A U.S. district judge has rebuffed Trump-era limits on the scope of the Clean Water Act (CWA), vacating a rule that the Biden administration had already targeted for revision as part of broader efforts to strengthen federal environmental protections.
An order handed down by the U.S. District Court for the District of Arizona Monday vacated and remanded the 2020 Navigable Waters Protection Rule (NWPR), sending the Environmental Protection Agency (EPA) and U.S. Army Corp of Engineers back to the drawing board.
The NWPR, finalized by the Trump administration last year to narrow the definition of what constitutes “waters of the United States,” or what bodies of water fall under CWA jurisdiction, had been seen as favorable for Lower 48 oil and gas operators.
District Judge Rosemary Marquez concluded that allowing the NWPR to remain in effect could lead to serious environmental harm. The EPA and Army Corps “have identified 333 projects that would have required Section 404 permitting under the CWA prior to the NWPR but no longer do,” the judge wrote.
The agencies, and tribal groups named as plaintiffs in the case, raised concerns that “involve fundamental, substantive flaws that cannot be cured without revising or replacing the NWPR’s definition of ‘waters of the United States,’” Marquez found.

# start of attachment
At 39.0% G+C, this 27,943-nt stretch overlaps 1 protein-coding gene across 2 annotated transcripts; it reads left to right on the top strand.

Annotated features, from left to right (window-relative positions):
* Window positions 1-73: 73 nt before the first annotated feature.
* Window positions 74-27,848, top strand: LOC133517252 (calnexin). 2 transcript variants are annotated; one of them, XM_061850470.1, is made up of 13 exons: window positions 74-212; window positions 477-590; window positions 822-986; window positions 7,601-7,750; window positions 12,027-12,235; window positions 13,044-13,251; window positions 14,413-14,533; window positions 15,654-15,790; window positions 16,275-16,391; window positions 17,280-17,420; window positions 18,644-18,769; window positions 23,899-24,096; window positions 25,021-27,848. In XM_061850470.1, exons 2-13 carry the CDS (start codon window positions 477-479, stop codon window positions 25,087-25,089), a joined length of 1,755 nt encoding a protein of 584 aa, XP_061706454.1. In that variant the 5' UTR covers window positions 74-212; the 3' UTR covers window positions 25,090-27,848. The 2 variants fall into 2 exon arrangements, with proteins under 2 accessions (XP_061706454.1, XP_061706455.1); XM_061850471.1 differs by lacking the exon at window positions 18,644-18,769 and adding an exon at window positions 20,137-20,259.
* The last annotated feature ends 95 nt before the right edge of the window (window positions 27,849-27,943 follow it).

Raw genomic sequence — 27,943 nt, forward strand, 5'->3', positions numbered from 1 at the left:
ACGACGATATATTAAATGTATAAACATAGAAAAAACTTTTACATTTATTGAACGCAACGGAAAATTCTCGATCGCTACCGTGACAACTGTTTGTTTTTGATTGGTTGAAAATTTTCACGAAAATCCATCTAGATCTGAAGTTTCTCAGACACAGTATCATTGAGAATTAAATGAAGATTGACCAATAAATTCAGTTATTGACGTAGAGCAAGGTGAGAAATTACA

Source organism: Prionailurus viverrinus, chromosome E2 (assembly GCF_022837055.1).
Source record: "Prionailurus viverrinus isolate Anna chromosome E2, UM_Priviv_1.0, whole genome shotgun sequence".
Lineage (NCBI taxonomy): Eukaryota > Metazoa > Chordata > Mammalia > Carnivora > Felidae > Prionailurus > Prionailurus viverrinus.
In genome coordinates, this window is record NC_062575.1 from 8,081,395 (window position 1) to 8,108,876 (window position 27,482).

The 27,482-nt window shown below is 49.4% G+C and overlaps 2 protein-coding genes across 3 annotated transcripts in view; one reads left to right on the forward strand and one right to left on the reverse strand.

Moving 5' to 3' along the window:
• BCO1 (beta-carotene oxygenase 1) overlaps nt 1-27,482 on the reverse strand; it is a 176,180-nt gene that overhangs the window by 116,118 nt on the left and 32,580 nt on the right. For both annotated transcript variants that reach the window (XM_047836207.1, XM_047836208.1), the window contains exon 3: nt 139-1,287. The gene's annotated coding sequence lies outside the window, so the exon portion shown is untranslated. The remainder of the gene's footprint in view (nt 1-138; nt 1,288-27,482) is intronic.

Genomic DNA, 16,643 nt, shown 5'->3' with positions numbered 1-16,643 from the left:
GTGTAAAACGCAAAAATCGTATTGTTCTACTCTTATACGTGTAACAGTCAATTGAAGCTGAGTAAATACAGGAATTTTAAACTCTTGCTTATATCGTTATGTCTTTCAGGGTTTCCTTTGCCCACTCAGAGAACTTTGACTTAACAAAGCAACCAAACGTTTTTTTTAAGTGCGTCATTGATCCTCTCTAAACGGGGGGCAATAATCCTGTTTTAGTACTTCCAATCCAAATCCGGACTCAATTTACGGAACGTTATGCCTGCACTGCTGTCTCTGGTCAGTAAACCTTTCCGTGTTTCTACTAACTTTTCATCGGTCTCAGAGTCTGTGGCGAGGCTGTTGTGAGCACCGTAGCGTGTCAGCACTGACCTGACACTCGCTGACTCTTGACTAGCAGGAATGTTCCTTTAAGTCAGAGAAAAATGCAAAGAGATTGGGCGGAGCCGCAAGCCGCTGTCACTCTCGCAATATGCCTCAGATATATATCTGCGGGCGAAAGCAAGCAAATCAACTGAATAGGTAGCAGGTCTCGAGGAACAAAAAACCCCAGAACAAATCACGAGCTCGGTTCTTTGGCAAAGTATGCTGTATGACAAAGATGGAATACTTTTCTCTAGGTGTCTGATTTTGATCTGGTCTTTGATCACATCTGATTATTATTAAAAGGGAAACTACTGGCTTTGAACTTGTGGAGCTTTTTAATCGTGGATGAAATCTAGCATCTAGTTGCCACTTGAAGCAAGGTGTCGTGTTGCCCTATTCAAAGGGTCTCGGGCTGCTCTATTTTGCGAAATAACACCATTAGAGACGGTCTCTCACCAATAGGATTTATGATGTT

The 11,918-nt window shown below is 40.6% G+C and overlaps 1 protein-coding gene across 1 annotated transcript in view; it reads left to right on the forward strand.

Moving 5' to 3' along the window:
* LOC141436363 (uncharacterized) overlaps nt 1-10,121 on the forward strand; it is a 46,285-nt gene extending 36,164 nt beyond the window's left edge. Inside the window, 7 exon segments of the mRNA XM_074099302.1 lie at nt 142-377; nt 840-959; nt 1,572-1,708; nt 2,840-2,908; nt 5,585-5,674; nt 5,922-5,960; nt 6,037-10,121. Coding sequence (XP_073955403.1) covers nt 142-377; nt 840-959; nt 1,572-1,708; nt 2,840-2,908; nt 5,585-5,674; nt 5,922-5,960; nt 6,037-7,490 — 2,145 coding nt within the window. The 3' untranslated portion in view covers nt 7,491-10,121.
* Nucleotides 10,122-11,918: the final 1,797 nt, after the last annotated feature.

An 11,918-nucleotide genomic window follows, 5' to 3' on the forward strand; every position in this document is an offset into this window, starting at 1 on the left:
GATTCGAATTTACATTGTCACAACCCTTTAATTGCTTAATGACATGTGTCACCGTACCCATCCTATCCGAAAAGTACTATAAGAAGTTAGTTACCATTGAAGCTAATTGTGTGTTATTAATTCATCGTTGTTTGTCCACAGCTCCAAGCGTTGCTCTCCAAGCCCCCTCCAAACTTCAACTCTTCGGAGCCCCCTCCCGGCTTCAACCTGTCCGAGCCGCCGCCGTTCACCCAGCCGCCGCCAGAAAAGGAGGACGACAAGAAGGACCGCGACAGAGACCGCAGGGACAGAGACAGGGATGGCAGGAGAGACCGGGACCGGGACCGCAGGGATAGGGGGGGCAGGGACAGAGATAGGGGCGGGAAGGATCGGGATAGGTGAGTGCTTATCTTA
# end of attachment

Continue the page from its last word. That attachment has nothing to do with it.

The NWPR was part of Trump-era efforts to roll back the Obama administration’s 2015 Clean Water Rule. Following a Biden executive order issued earlier this year, the EPA and Army Corps had already signaled their intent to revise or replace the Trump team’s changes to what waterbodies are regulated under the CWA.
“The seriousness of the agencies’ errors in enacting the NWPR, the likelihood that the agencies will alter the NWPR’s definition of ‘waters of the United States,’ and the possibility of serious environmental harm if the NWPR remains in place upon remand, all weigh in favor” of vacating the rule, Marquez wrote.
Another Trump-era change to water quality regulation, an effort to streamline CWA Section 401 certification, was targeted for revision earlier this year by Biden’s EPA. State-level CWA Section 401 procedures have provided a regulatory pathway for stalling natural gas pipelines.
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